North Antrim MLA Paul Frew is being sued for damages after allegedly breaching the rights of a teenager he named as being linked to anti-social behaviour in Broughshane.
A report of the hearing in Coleraine on Thursday, which appeared in the Belfast Telegraph, stated that after an increase in reports of trouble in Broughshane, Mr Frew named the 14-year-old girl - who for legal reasons cannot be identified - on Facebook.
The girl’s father, who also cannot be named in order to protect his daughter’s identity, told the court he was amazed that somebody in Mr Frew’s position of authority would name teenagers on social media linking them to anti-social behaviour.
The incidents in question are said to extend beyond Broughshane and into the Harryville area of Ballymena, where Mr Frew - chair of Stormont’s Justice Committee - alleged a door belonging to him was kicked in.
Barrister Julie Ellison, acting for the girl, claimed Mr Frew published names he said were involved in anti-social behaviour in the village on his Facebook page and on a Broughshane community page.
She added that he had alleged that her client was involved in “specific incidents”.
The lawyer also alleged the publication of the names “heightened the difficulty” because his posts then led to comments from others that she claimed could “incite members of the community, particularly to vigilante activity”.
The barrister said the action was being taken against Mr Frew over the teenager’s right to be protected from harassment and the politician’s alleged misuse of her private information.
Mr Frew’s defence lawyer, Gary McHugh, said that while the plaintiff’s claim was for £5,000 for personal injury, there was no evidence of any injury.
The girl’s father said his daughter had been “branded” by the MLA’s actions as being part of the ‘Broughshane Hoods’.
He said his daughter is nervous and “people are making comments as she walks along the street. People are giving her dirty looks”.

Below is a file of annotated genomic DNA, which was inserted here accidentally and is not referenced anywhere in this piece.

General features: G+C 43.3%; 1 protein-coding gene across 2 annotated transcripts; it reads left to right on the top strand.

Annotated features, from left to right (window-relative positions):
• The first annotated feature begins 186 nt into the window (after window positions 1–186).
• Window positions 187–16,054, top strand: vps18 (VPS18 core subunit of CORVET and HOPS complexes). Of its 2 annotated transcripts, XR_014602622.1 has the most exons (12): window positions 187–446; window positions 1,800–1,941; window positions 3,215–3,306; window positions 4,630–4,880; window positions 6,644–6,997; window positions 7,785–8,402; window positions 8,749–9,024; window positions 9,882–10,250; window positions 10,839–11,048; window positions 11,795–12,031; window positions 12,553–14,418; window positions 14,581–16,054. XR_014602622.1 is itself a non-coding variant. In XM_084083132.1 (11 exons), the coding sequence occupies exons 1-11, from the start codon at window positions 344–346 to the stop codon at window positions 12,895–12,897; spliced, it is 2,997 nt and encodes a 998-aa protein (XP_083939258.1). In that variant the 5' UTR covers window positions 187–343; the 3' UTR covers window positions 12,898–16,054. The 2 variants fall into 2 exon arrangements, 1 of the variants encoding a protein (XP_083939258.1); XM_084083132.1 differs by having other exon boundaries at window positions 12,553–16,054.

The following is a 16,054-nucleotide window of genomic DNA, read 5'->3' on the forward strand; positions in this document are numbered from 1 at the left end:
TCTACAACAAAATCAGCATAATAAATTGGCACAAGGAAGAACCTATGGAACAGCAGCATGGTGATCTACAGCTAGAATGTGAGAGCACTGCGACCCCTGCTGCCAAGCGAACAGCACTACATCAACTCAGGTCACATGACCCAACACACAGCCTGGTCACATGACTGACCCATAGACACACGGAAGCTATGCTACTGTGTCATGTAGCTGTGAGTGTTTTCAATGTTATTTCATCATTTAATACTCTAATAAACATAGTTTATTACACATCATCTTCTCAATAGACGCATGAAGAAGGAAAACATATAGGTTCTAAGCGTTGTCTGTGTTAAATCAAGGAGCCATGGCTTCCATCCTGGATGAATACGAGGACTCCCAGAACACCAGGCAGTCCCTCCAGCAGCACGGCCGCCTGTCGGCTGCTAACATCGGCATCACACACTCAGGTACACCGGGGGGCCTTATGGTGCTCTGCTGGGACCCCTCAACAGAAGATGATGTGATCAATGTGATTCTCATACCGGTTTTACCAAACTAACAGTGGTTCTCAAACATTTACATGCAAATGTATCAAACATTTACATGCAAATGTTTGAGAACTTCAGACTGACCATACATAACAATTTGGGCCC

He said he was alerted his daughter had been named on social media in February this year, after which he took screen grabs of the alleged posts, one of which is said to feature Mr Frew mentioning an incident in which the door of a property belonging to him was “kicked off” its hinges.
Ms Ellison said her client’s alleged involvement in anti-social behaviour was not the point, rather that the defendant should not have taken “matters into his own hands” by allegedly publishing the girl’s name on a public forum and claiming she was involved in a criminal offence.
In the witness box, the girl’s father told the court that he could not believe “that somebody in this man’s position could name my child to so many people and have no evidence”.
The hearing was told that after the girl’s name was allegedly published, other people referred to “naming and shaming” those involved and made comments after dealing with the children, which made the girl’s father fear for her safety.
Cross-examined by Mr Frew’s barrister, the father was asked if he accepted that the defendant had made no comment about how youths should be dealt with. He replied: “I accept that, but at no stage did he counteract that.”
Barrister Mr McHugh said Mr Frew had information he was referring to the police.
The lawyer claimed there had been a series of incidents, stretching as far back as the previous Halloween, of young people in Broughshane indulging in anti-social behaviour, including knocking doors and spreading food carry-outs over properties.
Mr McHugh also claimed it was never his client’s intention to meet the girl one-on-one.
He argued that the claim by the plaintiff centred on getting money for damages by alleging Mr Frew was harassing her, yet private messages were initiated by her.
The girl’s father accepted she started the messages, but not the original Facebook posts.
Mr Frew was in the public gallery for the hearing, with the case adjourned until a date in July, when it is expected that the Stormont Justice Committee chairman’s arguments will be outlined.